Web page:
Since his debut in the second half of 2018, Deepak Chahar has made rapid strides to be among the near-certainties in India’s T20I squad, while staking his claim to a regular spot in the ODI squad as well. Chahar enjoyed a particularly productive 2019 in the shortest format, for India as well as Chennai Super Kings in the IPL. That included a world-record haul of 6 for 7 against Bangladesh.
Chahar followed that performance up by turning out for Rajasthan, his state team, in India’s domestic T20 competition, and continuing to take wickets in clusters, but the surfeit of cricket took a toll. Chahar was ruled out of India’s deciding third ODI against West Indies with a stress fracture on his lower back, and is now on the rehabilitation road.
The experience has prompted Chahar to reconsider his schedule, and he said he would be more selective about the domestic matches he turns up for. Chahar had a particularly busy time in November and December. It began with a three-match T20I series against Bangladesh, and two days after his 6 for 7, he was turning out for Rajasthan in the Syed Mushtaq Ali Trophy. He played four T20 matches from November 12 to 17, and then three more from November 25 to 29. Subsequently, he was back in India colours for the T20I and ODI series against West Indies, from December 6, playing five matches before being ruled out of the final one.
“The stress fracture in my back is mainly due to playing excess matches,” Chahar told The Telegraph. “Before the Ranji Trophy began, I was playing almost all matches. In fact, it’s been happening like this for the past two years. So I have to be a bit selective now. Else, I won’t be able to survive.”
Chahar has spoken earlier of the work he had put in to increase his pace from the 120s (kph) to the high 130s. Now he says constant cricket has also brought his pace down.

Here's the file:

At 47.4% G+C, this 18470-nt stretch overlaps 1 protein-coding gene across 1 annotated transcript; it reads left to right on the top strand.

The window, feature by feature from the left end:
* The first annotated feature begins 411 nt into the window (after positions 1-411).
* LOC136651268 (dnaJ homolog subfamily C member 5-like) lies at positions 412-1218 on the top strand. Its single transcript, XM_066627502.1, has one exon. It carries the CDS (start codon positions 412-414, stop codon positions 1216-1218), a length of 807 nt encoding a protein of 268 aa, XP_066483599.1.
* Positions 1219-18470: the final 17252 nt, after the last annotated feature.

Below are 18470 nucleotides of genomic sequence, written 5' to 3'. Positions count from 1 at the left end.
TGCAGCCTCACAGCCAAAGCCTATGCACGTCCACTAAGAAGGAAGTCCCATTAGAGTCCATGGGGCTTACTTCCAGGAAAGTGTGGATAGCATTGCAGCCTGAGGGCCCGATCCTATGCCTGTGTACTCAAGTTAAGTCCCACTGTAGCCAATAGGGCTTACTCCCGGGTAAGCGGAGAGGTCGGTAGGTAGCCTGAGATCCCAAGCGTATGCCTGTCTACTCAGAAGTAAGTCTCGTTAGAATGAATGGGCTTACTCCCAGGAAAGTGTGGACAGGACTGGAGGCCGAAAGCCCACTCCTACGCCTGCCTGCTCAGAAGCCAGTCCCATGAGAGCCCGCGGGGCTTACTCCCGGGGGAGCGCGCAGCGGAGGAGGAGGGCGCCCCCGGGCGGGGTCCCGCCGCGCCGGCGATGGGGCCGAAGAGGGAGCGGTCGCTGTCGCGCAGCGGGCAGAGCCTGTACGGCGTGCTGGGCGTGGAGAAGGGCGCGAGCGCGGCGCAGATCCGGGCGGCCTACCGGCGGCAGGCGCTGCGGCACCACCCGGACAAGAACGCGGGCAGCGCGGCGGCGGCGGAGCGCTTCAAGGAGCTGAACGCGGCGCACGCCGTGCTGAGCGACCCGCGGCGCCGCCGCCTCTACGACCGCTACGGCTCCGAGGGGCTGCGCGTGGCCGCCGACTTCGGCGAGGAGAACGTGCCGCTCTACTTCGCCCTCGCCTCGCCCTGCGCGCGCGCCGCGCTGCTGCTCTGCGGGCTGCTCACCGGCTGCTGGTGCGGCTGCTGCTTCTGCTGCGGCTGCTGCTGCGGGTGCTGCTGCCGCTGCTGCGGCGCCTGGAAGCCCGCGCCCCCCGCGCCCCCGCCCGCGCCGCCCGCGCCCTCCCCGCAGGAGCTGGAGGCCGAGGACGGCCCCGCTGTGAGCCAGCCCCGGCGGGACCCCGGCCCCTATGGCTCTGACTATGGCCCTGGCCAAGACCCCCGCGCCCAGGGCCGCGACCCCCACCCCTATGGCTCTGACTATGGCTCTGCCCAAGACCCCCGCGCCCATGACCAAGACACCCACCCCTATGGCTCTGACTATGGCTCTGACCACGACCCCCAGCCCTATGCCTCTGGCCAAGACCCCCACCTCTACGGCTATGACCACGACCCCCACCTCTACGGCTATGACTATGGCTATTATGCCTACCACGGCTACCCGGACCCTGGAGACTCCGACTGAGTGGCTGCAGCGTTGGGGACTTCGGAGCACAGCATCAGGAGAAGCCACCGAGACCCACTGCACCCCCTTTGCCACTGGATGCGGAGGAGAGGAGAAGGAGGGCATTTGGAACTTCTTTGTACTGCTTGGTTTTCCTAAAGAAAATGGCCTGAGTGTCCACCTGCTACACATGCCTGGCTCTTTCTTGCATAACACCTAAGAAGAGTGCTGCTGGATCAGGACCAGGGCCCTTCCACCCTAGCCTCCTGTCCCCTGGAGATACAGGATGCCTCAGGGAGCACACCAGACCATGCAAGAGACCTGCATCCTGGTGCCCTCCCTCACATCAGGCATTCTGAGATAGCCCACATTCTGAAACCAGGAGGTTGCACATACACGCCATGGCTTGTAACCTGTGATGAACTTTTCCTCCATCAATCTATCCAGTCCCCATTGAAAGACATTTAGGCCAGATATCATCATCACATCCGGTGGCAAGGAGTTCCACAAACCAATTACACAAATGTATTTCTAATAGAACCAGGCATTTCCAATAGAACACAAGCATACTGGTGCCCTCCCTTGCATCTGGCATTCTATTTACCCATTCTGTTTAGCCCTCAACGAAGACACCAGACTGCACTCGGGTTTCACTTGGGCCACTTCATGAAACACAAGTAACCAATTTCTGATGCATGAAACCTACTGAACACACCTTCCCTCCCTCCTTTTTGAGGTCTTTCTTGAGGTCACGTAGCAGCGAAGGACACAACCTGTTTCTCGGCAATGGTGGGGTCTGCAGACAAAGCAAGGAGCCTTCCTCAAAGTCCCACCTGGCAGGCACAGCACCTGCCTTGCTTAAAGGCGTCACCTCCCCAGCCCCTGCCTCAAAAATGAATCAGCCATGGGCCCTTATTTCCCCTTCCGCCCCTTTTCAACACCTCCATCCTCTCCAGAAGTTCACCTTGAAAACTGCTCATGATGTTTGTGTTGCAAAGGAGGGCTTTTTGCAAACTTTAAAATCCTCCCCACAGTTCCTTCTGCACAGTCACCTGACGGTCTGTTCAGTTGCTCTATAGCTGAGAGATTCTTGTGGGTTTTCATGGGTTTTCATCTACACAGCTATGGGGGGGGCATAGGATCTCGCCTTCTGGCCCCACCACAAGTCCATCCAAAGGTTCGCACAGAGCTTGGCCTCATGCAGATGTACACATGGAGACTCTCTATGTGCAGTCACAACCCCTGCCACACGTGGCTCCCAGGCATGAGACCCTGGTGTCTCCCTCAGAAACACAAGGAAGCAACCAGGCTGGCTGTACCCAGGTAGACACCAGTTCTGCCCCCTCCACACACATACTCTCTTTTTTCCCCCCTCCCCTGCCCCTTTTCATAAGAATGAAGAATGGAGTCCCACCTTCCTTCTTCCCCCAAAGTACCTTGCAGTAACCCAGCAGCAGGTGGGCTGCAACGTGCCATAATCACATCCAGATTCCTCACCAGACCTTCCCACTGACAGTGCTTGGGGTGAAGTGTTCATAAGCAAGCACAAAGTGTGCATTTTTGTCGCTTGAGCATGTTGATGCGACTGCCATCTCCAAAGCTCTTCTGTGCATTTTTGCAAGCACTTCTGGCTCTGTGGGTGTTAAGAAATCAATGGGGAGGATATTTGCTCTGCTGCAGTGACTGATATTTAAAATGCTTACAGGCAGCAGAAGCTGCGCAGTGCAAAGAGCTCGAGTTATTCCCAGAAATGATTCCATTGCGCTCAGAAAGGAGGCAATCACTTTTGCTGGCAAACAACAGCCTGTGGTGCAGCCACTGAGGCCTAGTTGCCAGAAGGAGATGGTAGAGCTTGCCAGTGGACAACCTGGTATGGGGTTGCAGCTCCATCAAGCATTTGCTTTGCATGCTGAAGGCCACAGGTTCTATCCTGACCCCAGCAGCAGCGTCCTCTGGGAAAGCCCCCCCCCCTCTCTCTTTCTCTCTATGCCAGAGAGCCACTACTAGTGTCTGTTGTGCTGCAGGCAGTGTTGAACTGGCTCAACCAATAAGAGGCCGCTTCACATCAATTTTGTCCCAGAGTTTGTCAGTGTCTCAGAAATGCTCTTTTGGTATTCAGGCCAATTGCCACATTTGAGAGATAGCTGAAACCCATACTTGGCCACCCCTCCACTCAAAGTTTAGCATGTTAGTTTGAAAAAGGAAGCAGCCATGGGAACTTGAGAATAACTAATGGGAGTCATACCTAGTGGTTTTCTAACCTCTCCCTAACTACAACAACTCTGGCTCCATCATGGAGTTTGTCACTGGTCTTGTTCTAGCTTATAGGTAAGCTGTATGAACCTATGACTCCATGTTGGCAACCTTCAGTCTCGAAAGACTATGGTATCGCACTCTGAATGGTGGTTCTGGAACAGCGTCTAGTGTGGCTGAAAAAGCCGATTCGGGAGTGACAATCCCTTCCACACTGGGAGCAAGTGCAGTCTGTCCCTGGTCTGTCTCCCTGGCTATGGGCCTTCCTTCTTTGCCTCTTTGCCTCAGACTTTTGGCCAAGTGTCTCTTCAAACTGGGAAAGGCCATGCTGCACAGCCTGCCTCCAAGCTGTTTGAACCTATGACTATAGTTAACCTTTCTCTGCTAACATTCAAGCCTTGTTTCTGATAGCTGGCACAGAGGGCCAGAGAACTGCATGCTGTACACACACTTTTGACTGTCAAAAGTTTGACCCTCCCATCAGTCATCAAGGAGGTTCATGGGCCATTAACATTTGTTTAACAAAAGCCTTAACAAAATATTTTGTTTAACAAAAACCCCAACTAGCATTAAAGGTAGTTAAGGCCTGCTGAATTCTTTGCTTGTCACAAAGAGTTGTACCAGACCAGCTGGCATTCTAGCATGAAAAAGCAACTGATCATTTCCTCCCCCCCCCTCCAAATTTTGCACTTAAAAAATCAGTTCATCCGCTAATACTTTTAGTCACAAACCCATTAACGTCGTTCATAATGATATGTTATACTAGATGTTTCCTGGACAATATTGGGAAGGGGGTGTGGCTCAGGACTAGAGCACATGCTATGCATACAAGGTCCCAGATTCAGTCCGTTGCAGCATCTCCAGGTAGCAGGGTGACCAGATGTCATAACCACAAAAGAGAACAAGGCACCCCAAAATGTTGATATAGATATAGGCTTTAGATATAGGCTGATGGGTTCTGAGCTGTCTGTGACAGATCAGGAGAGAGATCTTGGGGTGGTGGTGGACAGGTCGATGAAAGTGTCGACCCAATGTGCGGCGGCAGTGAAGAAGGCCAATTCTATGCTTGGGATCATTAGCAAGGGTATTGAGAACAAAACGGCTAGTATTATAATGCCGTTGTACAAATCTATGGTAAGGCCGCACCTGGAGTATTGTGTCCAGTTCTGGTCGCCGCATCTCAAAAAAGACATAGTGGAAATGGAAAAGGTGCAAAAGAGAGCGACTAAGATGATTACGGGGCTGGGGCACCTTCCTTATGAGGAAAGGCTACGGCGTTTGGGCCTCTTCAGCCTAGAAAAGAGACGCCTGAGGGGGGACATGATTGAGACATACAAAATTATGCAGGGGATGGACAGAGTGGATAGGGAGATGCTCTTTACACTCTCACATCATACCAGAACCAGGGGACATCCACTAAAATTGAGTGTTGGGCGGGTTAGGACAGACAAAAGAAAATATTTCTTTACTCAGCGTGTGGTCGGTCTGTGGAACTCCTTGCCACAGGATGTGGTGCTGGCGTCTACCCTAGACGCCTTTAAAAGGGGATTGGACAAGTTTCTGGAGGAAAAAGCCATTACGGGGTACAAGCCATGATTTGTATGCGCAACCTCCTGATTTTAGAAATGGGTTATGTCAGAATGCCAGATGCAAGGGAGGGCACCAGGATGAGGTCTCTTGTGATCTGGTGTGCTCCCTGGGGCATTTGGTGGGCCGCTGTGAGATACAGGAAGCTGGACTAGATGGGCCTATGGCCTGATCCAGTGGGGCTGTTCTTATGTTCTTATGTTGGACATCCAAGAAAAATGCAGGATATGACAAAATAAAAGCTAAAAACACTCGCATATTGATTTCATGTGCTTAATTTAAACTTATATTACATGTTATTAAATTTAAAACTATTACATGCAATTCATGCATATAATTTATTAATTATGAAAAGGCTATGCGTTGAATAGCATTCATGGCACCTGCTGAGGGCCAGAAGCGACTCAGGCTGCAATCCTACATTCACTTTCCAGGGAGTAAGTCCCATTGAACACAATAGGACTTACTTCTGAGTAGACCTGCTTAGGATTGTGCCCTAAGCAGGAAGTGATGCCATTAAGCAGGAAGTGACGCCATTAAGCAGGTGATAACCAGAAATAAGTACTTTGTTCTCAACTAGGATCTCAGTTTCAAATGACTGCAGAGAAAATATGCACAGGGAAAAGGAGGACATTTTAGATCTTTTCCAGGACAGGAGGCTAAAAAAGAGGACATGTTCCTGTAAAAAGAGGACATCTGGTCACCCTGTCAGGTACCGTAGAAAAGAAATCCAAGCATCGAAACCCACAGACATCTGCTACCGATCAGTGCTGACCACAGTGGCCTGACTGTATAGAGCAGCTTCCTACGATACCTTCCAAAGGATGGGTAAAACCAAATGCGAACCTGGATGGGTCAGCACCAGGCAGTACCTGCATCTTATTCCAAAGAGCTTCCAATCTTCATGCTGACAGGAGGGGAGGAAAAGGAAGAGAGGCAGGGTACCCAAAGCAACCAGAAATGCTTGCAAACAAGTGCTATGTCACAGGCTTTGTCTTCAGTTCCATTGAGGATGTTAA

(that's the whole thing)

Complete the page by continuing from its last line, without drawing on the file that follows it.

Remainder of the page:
“The year starts on a poor note, unfortunately, because of the injury,” Chahar said. “My objective is to obviously keep performing better, but I will also be doing the required training and exercises to regain my lost pace. Since I was playing continuously, I had lost two-three kilometres [per hour] of pace.”
Chief selector MSK Prasad had indicated Chahar could be out until March-April, but the seamer himself hasn’t put a timeframe to his return. He made it clear, though, that his being selective with the matches he plays would not apply to the IPL.
“Match fitness is also important,” Chahar said. “If you take proper rest and utilise your time properly, then the IPL is a really good platform to regain your rhythm. In two months, you have to play 14 matches in the IPL, which is not much.
“The problem was, after the Bangladesh series where we played three matches in seven days, I started playing the Syed Mushtaq Ali T20 Trophy where the gaps between each game were very short. So if I have to play, say eight to nine games in 12 days, that is more difficult. Therefore, in these cases, I need to be selective. These situations are more harmful to the body kyunki aap lagaatar khel rahe ho (because you are continuously playing).
“Besides, the schedule in the Ranji Trophy as also in the Vijay Hazare Trophy is such that sometimes you have to play back-to-back matches. I played four matches in five days in this season’s Vijay Hazare Trophy [he played four List A games from October 1 to 6], and such a scenario may lead to injuries.”